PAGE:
For his attack on the Church’s claims of immunity from secular jurisdiction, Anglo-American lawyers and constitutional historians in the nineteenth century would put on rose-tinted spectacles and reinvent Henry as a legal reformer avant la lettre, a pioneer of fair trials and equality before the law who paved the way for some of the most important clauses later incorporated into Magna Carta and the US Constitution and Bill of Rights, whereas in reality his actions showed that the rights of the accused could always be overridden by political considerations and the king’s will. Far from remodelling the legal system and the courts in the interests of justice and the common good, Henry sought to strengthen his own power. And far from being a pioneer of ‘equitable’ or ‘impartial’ justice, he happily presided over his own court in the Battle Abbey case and at Becket’s trial for embezzlement and false accounting at Northampton, acting as chief counsel for the prosecution, judge and jury simultaneously. In response, Thomas would prove that a middle-class Londoner could transcend his social origins and challenge a ruler whom he believed was degenerating into a tyrant, but it would cost him his life. Thomas More would take a similar path in Henry VIII’s reign, and it may be no coincidence that More’s working library contained many of the same books as Becket’s.

Henry’s surrogate for remorse was brazenly to associate himself with Becket’s cult, making it a vital prop of his image of himself as a divine-right ruler, replacing his earlier championing of St Edward the Confessor. Nine or ten more times would he take the pilgrim road to Canterbury – twice with Count Philip of Flanders and once with King Louis, who made offerings of a cup of gold and a ruby the size of a hen’s egg called the ‘regal of France’ – routinely visiting the tomb on returning from the Continent, except in early 1188, when the cathedral was closed to visitors. Following his example, Edward I would kneel before Becket’s shrine in 1286 and 1287. Henry IV and his uncle, Edward the Black Prince, would build their own funeral monuments on either side of it. Henry VI would be anointed at his coronation with sacred oil of St Thomas, while Edward IV’s sister, Margaret of York, made at least two pilgrimages to the shrine. Henry VIII and Katherine of Aragon came in 1520, when they showed off the cathedral’s treasures to Katherine’s nephew, the Emperor Charles V. And on Henry VIII’s return from Calais two months later, he came again to make a further offering.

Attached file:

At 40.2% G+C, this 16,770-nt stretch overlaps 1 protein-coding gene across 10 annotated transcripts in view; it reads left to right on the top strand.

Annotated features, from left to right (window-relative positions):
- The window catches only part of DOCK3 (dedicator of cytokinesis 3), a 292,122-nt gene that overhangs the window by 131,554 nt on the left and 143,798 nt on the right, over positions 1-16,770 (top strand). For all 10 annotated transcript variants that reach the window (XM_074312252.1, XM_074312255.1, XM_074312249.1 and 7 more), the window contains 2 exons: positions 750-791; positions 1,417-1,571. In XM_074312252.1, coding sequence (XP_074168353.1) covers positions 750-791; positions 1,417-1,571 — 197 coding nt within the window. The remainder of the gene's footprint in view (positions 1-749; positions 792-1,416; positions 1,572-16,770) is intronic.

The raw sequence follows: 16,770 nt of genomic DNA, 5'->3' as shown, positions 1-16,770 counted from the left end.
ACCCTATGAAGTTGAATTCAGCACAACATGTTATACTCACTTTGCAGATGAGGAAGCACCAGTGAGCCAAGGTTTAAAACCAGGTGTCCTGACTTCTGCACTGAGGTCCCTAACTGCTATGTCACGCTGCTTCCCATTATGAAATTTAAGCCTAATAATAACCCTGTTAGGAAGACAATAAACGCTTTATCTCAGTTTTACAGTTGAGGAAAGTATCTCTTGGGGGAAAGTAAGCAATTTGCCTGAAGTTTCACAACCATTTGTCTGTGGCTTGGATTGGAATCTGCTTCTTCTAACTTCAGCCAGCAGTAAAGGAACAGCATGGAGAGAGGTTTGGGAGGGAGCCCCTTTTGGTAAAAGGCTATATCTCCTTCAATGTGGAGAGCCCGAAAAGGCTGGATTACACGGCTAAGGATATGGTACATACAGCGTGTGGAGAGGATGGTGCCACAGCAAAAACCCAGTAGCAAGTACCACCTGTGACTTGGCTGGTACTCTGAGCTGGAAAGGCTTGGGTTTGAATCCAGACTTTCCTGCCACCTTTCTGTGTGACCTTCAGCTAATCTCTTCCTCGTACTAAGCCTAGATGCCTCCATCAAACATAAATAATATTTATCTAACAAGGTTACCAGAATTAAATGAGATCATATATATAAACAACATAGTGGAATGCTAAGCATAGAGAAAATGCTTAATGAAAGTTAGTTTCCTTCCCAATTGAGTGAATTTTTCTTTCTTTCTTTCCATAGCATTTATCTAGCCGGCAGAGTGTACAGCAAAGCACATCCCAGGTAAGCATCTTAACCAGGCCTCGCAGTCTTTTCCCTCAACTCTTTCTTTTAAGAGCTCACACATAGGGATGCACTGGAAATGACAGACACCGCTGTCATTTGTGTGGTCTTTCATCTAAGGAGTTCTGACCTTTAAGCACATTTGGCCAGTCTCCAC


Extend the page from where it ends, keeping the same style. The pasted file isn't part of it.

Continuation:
Long before then, the tomb had become a highly elaborate and costly affair. Building a new and splendid sepulchral monument at Canterbury had been a condition buried in the small print of Pope Alexander’s canonization decree, but was considerably delayed by a disastrous fire on 5 September 1174 caused by sparks from a house fire in front of the main cathedral gate which barely touched the nave or crypt of the church, but set the roof of the choir ablaze, leaving only the outer walls standing and the rest a pile of smoking rubble. After an international competition to appoint an architect, William of Sens (no relation of the archbishop and papal legate for France with the same name), famous for his work at Sens Cathedral, was given the commission. Work on rebuilding the choir began in September 1175 and plans for a large polygonal rotunda to house the new shrine had been approved before Holy Week 1177, when Henry returned to Canterbury to renew the Christ Church charters. If the design for this rotunda had ever been realized, it would have created a funerary monument of a type unrivalled in the Romanesque or Gothic world, modelled on the circular Church of the Holy Sepulchre in Jerusalem and on a scale that (in England) would be attempted only by the Templars at their new London headquarters.

All was going well until just after the solar eclipse on 13 September 1178, when the scaffolding from which the unlucky architect was supervising the construction of the vault over the crossing of the new choir collapsed, pitching him fifty-five feet to the ground. While he lived to tell the tale, his injuries were so severe that he was obliged to resign his commission and retire to France. ‘William the Englishman’ was appointed to succeed him and with the change of architect came a radical rethink of the plans: the shrine was now to be situated in a magnificent new chapel positioned on an elevated platform behind the high altar in the retrochoir and with a considerably raised roof, allowing the space between the structural pillars around the sides to be filled with glorious stained-glass windows depicting the life and miracles of the saint.

Progress, however, would be slow. Lack of money halted the work in 1183 and, although the central section of the new chapel and its roof were largely finished in the building season of 1184, it was not until three o’clock on the afternoon of Tuesday 7 July 1220 – fifty years after the murder – that the bones of St Thomas would be carried in solemn procession in an iron-covered box secured by padlocks from his tomb in the crypt to their new place of honour. Besides a papal legate, the archbishop of Rheims, bishops and abbots, barons and knights, and a vast throng of priests and people, the young Henry III, grandson of the king who had made Thomas his archbishop, was in the crowd, but at just twelve years old was too short and delicate to help carry the heavy box on his shoulders with the other luminaries.